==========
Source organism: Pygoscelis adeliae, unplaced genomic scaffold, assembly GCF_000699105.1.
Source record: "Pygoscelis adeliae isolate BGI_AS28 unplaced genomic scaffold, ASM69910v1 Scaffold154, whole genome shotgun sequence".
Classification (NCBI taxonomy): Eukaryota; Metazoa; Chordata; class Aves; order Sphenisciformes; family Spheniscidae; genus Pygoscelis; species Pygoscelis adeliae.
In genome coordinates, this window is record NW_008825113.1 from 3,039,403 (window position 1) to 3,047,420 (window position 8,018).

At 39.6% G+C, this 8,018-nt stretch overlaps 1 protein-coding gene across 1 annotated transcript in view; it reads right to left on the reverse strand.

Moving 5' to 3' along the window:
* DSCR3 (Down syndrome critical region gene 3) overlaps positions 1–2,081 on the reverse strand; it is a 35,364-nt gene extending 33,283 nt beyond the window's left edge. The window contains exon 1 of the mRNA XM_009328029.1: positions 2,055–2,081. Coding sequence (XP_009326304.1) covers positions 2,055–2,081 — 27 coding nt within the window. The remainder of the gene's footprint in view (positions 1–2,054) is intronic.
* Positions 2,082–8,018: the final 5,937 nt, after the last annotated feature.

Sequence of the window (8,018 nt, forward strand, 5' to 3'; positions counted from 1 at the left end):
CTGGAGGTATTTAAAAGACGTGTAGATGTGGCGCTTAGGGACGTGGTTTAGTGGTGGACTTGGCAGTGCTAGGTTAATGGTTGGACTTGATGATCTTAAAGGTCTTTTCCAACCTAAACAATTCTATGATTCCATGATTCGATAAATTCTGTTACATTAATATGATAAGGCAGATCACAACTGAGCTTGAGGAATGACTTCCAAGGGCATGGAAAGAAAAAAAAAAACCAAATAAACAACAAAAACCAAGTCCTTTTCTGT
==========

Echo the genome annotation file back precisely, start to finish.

Source organism: Pygoscelis adeliae, unplaced genomic scaffold, assembly GCF_000699105.1.
Source record: "Pygoscelis adeliae isolate BGI_AS28 unplaced genomic scaffold, ASM69910v1 Scaffold154, whole genome shotgun sequence".
Classification (NCBI taxonomy): Eukaryota; Metazoa; Chordata; class Aves; order Sphenisciformes; family Spheniscidae; genus Pygoscelis; species Pygoscelis adeliae.
In genome coordinates, this window is record NW_008825113.1 from 3,039,403 (window position 1) to 3,047,420 (window position 8,018).

At 39.6% G+C, this 8,018-nt stretch overlaps 1 protein-coding gene across 1 annotated transcript in view; it reads right to left on the reverse strand.

Moving 5' to 3' along the window:
* DSCR3 (Down syndrome critical region gene 3) overlaps positions 1–2,081 on the reverse strand; it is a 35,364-nt gene extending 33,283 nt beyond the window's left edge. The window contains exon 1 of the mRNA XM_009328029.1: positions 2,055–2,081. Coding sequence (XP_009326304.1) covers positions 2,055–2,081 — 27 coding nt within the window. The remainder of the gene's footprint in view (positions 1–2,054) is intronic.
* Positions 2,082–8,018: the final 5,937 nt, after the last annotated feature.

Sequence of the window (8,018 nt, forward strand, 5' to 3'; positions counted from 1 at the left end):
CTGGAGGTATTTAAAAGACGTGTAGATGTGGCGCTTAGGGACGTGGTTTAGTGGTGGACTTGGCAGTGCTAGGTTAATGGTTGGACTTGATGATCTTAAAGGTCTTTTCCAACCTAAACAATTCTATGATTCCATGATTCGATAAATTCTGTTACATTAATATGATAAGGCAGATCACAACTGAGCTTGAGGAATGACTTCCAAGGGCATGGAAAGAAAAAAAAAAACCAAATAAACAACAAAAACCAAGTCCTTTTCTGT